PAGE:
“I expect an increase in demand for warehouses as many businesses will move from brick-and-mortar stores to the Internet where much of it will remain” says Michal Lom, Sales Manager Northern & CEE. “There is likely to be a shift from open plan to fewer offices with a higher quality of indoor environment as one of the lasting effects of coronavirus. This will result in the re-modelling of the interior and the overall upgrade of technology in the building”. There will be an increase in localized, shared workspaces as many people will work in home office mode, but not everyone has the conditions for it at home. Also, people are sociable creatures and need contact with others, which shared offices can offer them.
If it can be and hasn’t already been transformed, 2021 will see ever more processes becoming digital: IoT, blockchain, big data, cloud computing, artificial intelligence (AI), and machine learning are the future. We must consider what this means for our own businesses and how quickly we can adapt, adopt, and apply to keep ahead of the market and the competition. For building operations, space must adapt and so must the services a building provides for comfort, safety, health, and security. Automation play an increasingly important role; bringing in machine learning, data management and analytics, cloud, and edge computing, IoT and, probably we will find applications for blockchain and AI too.
“I believe we will continue to see a concerted and continued push to integrate and leverage the vast amounts of valuable data derived from Operational Technologies (OT) (i.e. manufacturing floor, building systems) into the Information Technology (IT) side of the enterprise. Most mature IT infrastructures already possess and maintain existing computing resources (servers, storage, networking, security) either deployed on premise or in the cloud. This infrastructure supports traditional mission critical IT enterprise applications. Use of existing IT infrastructure assets and the associated enterprise applications layer (e.g. SAP ERP, IBM Maximo for asset management, analytics platforms) enables OT data to be more seamlessly consumed, resulting in streamlined business processes, reduced cost, increased productivity and optimization of existing and future enterprise assets.” says Steve Glymph, Senior Director, Strategic Partnerships, J2 Innovations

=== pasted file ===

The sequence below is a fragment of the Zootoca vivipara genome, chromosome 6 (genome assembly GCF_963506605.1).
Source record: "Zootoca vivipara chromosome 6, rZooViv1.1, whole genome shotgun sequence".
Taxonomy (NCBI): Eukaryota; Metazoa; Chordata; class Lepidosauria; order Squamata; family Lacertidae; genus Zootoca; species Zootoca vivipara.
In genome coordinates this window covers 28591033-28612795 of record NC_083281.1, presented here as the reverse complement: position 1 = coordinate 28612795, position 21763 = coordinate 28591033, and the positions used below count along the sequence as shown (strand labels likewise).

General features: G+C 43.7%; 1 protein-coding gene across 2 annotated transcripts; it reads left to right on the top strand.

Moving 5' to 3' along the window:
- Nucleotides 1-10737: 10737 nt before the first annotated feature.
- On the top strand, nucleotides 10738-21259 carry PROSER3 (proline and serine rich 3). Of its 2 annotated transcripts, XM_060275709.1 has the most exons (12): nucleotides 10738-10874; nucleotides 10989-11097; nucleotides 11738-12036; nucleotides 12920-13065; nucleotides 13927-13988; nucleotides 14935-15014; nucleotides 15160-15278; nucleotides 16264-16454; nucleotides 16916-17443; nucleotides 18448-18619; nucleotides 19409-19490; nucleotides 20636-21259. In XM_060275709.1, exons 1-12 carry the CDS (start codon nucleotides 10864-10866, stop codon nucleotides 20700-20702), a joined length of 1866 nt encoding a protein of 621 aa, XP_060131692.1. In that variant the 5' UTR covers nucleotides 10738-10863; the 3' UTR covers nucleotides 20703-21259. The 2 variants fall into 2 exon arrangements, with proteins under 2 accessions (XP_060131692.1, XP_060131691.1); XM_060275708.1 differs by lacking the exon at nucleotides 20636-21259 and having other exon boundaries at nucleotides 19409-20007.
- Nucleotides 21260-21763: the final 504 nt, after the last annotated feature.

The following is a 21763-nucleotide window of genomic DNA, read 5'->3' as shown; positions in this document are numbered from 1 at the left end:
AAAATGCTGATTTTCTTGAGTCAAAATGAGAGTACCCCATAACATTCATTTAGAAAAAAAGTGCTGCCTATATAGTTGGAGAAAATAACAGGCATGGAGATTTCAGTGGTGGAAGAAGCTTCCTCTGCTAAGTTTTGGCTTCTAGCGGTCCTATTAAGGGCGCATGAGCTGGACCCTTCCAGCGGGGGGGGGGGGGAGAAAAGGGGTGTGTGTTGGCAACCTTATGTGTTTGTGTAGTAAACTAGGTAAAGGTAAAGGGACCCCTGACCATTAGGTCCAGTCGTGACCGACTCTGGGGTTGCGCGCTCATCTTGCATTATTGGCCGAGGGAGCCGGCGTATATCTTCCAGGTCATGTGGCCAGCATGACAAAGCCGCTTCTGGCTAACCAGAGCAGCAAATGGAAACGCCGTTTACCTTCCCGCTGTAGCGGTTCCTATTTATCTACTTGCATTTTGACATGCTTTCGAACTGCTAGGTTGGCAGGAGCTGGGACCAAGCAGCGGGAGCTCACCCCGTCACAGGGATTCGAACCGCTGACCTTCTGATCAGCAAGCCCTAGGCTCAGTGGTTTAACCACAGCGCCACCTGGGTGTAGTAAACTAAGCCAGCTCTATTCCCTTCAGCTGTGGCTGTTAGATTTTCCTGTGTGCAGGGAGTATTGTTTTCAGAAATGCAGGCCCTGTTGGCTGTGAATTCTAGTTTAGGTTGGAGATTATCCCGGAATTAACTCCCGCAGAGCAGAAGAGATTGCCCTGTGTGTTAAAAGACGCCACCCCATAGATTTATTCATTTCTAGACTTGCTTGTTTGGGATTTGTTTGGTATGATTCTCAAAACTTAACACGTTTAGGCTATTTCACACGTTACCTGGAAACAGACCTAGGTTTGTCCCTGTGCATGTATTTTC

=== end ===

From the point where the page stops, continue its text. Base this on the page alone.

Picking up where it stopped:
Investment in Interoperability
VP of Engineering, Hisham Ennarah sees a greater focus on solving interoperability issues between devices and protocols. This issue has, for many years now, been of growing significance for the industry, but in 2021 big investments and more progress can be expected to solve it. “There are a bunch of initiatives to resolve the inter-connectivity problems we have in the building automation industry. I see investment from multiple organizations in this area of inter-connectivity between different protocols and frameworks. A good example of that is The Web of Things (WoT), an exciting initiative which is an open source standard being pioneered by Siemens.” Ennarah explains
“What will have changed for good is the better understanding of the benefits of digitalisation across society and industries; including on-line payment, on-line work, on-line services; a lot of things can be handled remotely, and much more efficient way at lower cost. Many digital solutions already provide massive benefits without significant up-front cost – the COVID crisis dramatically increased the awareness for those solutions.” concludes Alex Rohweder, COO, J2 Innovations